Route 6A on Cape Cod is a Sunday drive sort of road. It meanders, and if you are in a hurry it’s probably not your road of choice. And when your GPS in your phone stops talking with the GPS in the car it’s not such a bad road to be on either. Eventually you’ll see something familiar and find your way again.
I was running errands and wanting to take some pictures, but the reality of the Cape in summer is that you have to pay for parking wherever you go during the day. Getting out early for the sunrise or after 5 for the sunset is fine, no fees for a quick stop. But when I saw a sign for Sandy Neck Beach I took the turn, even though it was approaching noon. The fee for the day was $20, but at the little gatehouse I explained that I just wanted to take some pictures, so the gal let me park next to her car and said that she had no problem if I wanted to walk in on the trail. I thought that sounded like a great idea, and I headed down the path with dunes to my left and marshes to my right.It was a half mile trail, according to the sign, and I anticipated being on the beach in no time flat. The trail was covered in beach rocks, always so silky smooth but big enough to make walking a bit uncomfortable. At least for a person in flip-flops. Yes, my choice of footwear was an issue yet again. And then the rocks were done and the trail was easy, until I came to the sand. Now I was sinking into soft sand and I decided the rocks weren’t that bad, and with every twist of the trail I expected to see the ocean. But all I saw was more sandy trail, and the sand was burning hot. That’s when it dawned on me that I probably should have thought this through more. I hadn’t thought of that beach ritual of a short dash through the hot sand to get to the water, it had been a long time since I’d been to the beach. And now I was faced with nothing but a trail of hot sand and the promise of the ocean around the next bend. I stepped on the clumps of grass next to the path when they were there, and stopped in the shade of a shrub when I could, but that hot sand was all I saw. The ocean could be just ahead, I thought, and I knew that turning around meant more burning sand. And then a guy came up behind me carrying his dog. I had just taken the left fork in the path and asked if the beach was ahead, and he said yes. He got to the top of an incline and put the dog down, telling him, “Almost there, buddy.” I got to that incline and saw nothing but more trail, and more sand. I wondered if I was really doing damage to the skin on the bottoms of my feet, and was quite mad at myself by the time I did see the ocean. I don’t know which was the more welcome sight, the ocean or the port-a-potties right there as the trail met the beach.The RVs on the beach were a surprise, and you can barely see the little truck in the center. It was rigged with an awning, and I asked the very nice mother and son if I could stop in their shade for a second. Maybe I looked worse than I actually felt, aside from my feet, because they leaped into action and gave me a water bottle and wanted me to sit, but I was dying to put my feet in the water. My plan was to walk up the beach to where I could access the parking lot and walk back on the pavement, and they pointed out the flag on the concession stand and said to head there.I’m glad that I did take a couple of pictures because I hadn’t walked far at all when the young man caught up with me and told me that he had flagged down a natural resources truck and they were stopping to pick me up. Of course part of me wanted to object, I didn’t need help, I thought, but a ride all the way back to the car was just too tempting. So I swallowed my pride and accepted the ride. As hot as that sand was it didn’t do actual damage, I’m happy to say. But my pride at blundering into that situation, that has taken a bit of a beating. My faith in the people you meet along the way is still in tact though…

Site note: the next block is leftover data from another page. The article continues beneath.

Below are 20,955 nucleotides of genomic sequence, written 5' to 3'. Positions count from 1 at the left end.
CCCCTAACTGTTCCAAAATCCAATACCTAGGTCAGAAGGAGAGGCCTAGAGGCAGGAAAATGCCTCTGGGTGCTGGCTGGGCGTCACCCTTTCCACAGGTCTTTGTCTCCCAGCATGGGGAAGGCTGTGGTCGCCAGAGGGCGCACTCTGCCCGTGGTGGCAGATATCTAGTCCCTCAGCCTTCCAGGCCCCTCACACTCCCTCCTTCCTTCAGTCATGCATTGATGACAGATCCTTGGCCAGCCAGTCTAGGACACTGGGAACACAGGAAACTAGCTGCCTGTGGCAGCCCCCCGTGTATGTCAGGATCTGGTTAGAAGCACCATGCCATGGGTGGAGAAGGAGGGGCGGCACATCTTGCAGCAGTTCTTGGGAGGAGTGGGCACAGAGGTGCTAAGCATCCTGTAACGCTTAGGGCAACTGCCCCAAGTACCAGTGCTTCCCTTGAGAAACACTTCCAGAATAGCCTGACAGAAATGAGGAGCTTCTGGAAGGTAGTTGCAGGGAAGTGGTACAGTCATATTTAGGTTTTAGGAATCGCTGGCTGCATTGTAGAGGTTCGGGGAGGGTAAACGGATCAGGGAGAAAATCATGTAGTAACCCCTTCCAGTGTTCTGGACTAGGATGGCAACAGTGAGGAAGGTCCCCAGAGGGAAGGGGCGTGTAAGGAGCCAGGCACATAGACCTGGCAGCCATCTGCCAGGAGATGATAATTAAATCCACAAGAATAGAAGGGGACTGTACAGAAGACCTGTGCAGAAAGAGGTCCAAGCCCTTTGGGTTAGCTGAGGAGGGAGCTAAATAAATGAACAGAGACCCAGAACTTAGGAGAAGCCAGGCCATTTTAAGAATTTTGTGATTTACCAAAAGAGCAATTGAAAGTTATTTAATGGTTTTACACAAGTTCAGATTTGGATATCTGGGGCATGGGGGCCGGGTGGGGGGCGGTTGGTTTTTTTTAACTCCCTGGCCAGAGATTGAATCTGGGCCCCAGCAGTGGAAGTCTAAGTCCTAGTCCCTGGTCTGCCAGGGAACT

1 thought on “Life lessons…”
So glad you got to see the better side of people. And this very popular beach.
LikeLiked by 1 person